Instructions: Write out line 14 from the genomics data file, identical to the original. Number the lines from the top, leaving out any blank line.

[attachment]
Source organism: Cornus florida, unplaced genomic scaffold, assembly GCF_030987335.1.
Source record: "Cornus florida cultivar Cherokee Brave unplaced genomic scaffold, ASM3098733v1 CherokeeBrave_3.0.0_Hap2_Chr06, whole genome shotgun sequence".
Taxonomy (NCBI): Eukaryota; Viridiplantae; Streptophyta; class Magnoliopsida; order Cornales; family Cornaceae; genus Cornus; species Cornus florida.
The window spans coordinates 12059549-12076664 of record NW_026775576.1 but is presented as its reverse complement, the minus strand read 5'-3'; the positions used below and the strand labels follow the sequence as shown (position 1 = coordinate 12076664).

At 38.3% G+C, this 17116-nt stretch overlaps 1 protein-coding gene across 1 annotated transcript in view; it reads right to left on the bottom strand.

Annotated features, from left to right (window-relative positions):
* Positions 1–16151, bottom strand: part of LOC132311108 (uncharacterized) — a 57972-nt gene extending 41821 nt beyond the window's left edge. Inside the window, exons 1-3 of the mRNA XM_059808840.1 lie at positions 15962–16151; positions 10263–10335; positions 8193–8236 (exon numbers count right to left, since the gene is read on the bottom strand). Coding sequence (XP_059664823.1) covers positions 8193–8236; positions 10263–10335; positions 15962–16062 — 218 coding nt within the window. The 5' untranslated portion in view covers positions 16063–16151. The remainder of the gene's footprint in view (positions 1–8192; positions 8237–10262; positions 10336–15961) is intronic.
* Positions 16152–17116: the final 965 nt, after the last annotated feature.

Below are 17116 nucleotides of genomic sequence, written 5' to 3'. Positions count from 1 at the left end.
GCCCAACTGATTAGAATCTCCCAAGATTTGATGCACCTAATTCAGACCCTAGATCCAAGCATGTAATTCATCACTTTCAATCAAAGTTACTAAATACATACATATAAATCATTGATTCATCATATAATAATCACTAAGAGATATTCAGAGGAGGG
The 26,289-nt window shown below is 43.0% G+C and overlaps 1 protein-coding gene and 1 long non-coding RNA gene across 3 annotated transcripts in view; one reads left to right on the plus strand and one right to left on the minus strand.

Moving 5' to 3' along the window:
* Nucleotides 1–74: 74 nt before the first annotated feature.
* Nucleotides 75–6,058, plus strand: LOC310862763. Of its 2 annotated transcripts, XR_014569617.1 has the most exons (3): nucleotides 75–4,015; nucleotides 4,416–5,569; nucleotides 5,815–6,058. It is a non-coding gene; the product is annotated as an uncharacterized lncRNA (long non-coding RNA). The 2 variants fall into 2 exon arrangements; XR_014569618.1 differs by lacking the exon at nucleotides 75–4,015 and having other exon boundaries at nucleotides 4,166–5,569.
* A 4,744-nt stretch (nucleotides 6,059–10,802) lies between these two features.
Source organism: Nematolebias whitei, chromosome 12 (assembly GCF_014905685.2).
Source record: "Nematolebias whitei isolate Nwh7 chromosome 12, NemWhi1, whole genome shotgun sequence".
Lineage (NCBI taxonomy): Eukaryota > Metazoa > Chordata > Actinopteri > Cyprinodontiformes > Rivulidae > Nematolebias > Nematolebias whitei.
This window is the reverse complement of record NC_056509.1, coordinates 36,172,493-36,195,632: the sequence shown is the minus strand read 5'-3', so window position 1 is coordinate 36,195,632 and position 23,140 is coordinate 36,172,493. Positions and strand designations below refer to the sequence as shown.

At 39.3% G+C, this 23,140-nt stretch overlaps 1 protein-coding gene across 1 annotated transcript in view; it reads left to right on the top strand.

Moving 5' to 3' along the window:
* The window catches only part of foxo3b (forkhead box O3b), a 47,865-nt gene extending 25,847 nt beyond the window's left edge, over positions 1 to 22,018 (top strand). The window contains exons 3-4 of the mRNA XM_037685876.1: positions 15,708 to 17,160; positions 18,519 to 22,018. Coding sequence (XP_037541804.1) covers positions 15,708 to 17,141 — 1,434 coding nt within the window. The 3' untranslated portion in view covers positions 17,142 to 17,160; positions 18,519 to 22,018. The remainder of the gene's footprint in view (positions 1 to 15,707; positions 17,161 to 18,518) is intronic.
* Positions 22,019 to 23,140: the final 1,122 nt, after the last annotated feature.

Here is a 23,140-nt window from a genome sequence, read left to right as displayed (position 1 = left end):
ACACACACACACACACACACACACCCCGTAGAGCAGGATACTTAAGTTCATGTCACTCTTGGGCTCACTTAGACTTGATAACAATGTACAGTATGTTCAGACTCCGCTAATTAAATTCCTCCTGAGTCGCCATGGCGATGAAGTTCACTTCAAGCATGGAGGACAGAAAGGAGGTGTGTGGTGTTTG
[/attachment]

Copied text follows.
* Nucleotides 75–6,058, plus strand: LOC310862763. Of its 2 annotated transcripts, XR_014569617.1 has the most exons (3): nucleotides 75–4,015; nucleotides 4,416–5,569; nucleotides 5,815–6,058. It is a non-coding gene; the product is annotated as an uncharacterized lncRNA (long non-coding RNA). The 2 variants fall into 2 exon arrangements; XR_014569618.1 differs by lacking the exon at nucleotides 75–4,015 and having other exon boundaries at nucleotides 4,166–5,569.